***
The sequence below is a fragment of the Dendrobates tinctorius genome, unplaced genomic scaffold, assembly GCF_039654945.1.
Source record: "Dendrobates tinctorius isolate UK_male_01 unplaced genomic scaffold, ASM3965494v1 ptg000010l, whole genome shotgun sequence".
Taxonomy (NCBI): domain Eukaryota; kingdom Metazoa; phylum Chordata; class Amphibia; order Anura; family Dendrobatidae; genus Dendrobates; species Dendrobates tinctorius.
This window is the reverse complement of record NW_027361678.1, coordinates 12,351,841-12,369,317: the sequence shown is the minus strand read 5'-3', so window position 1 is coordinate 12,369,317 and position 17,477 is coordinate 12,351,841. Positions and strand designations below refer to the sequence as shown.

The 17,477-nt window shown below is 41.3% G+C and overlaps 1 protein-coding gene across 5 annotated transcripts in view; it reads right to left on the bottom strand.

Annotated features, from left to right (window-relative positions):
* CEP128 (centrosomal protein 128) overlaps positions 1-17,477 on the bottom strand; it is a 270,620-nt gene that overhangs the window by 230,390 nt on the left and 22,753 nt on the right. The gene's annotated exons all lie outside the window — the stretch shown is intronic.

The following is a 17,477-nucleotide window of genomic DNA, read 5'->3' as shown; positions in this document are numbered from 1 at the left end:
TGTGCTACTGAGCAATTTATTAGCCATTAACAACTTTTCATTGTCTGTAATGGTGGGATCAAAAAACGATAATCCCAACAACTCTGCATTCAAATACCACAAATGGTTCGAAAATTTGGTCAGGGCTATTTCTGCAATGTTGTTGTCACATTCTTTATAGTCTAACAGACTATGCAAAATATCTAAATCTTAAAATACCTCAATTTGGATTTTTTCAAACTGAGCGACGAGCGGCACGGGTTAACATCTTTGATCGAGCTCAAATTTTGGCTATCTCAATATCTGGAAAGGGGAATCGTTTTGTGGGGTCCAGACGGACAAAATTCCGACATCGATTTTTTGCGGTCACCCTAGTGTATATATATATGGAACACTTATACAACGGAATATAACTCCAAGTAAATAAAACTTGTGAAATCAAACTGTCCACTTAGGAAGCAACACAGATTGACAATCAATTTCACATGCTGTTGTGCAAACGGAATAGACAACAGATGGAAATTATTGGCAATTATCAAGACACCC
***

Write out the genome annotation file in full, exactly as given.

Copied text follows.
The sequence below is a fragment of the Dendrobates tinctorius genome, unplaced genomic scaffold, assembly GCF_039654945.1.
Source record: "Dendrobates tinctorius isolate UK_male_01 unplaced genomic scaffold, ASM3965494v1 ptg000010l, whole genome shotgun sequence".
Taxonomy (NCBI): domain Eukaryota; kingdom Metazoa; phylum Chordata; class Amphibia; order Anura; family Dendrobatidae; genus Dendrobates; species Dendrobates tinctorius.
This window is the reverse complement of record NW_027361678.1, coordinates 12,351,841-12,369,317: the sequence shown is the minus strand read 5'-3', so window position 1 is coordinate 12,369,317 and position 17,477 is coordinate 12,351,841. Positions and strand designations below refer to the sequence as shown.

The 17,477-nt window shown below is 41.3% G+C and overlaps 1 protein-coding gene across 5 annotated transcripts in view; it reads right to left on the bottom strand.

Annotated features, from left to right (window-relative positions):
* CEP128 (centrosomal protein 128) overlaps positions 1-17,477 on the bottom strand; it is a 270,620-nt gene that overhangs the window by 230,390 nt on the left and 22,753 nt on the right. The gene's annotated exons all lie outside the window — the stretch shown is intronic.

The following is a 17,477-nucleotide window of genomic DNA, read 5'->3' as shown; positions in this document are numbered from 1 at the left end:
TGTGCTACTGAGCAATTTATTAGCCATTAACAACTTTTCATTGTCTGTAATGGTGGGATCAAAAAACGATAATCCCAACAACTCTGCATTCAAATACCACAAATGGTTCGAAAATTTGGTCAGGGCTATTTCTGCAATGTTGTTGTCACATTCTTTATAGTCTAACAGACTATGCAAAATATCTAAATCTTAAAATACCTCAATTTGGATTTTTTCAAACTGAGCGACGAGCGGCACGGGTTAACATCTTTGATCGAGCTCAAATTTTGGCTATCTCAATATCTGGAAAGGGGAATCGTTTTGTGGGGTCCAGACGGACAAAATTCCGACATCGATTTTTTGCGGTCACCCTAGTGTATATATATATGGAACACTTATACAACGGAATATAACTCCAAGTAAATAAAACTTGTGAAATCAAACTGTCCACTTAGGAAGCAACACAGATTGACAATCAATTTCACATGCTGTTGTGCAAACGGAATAGACAACAGATGGAAATTATTGGCAATTATCAAGACACCC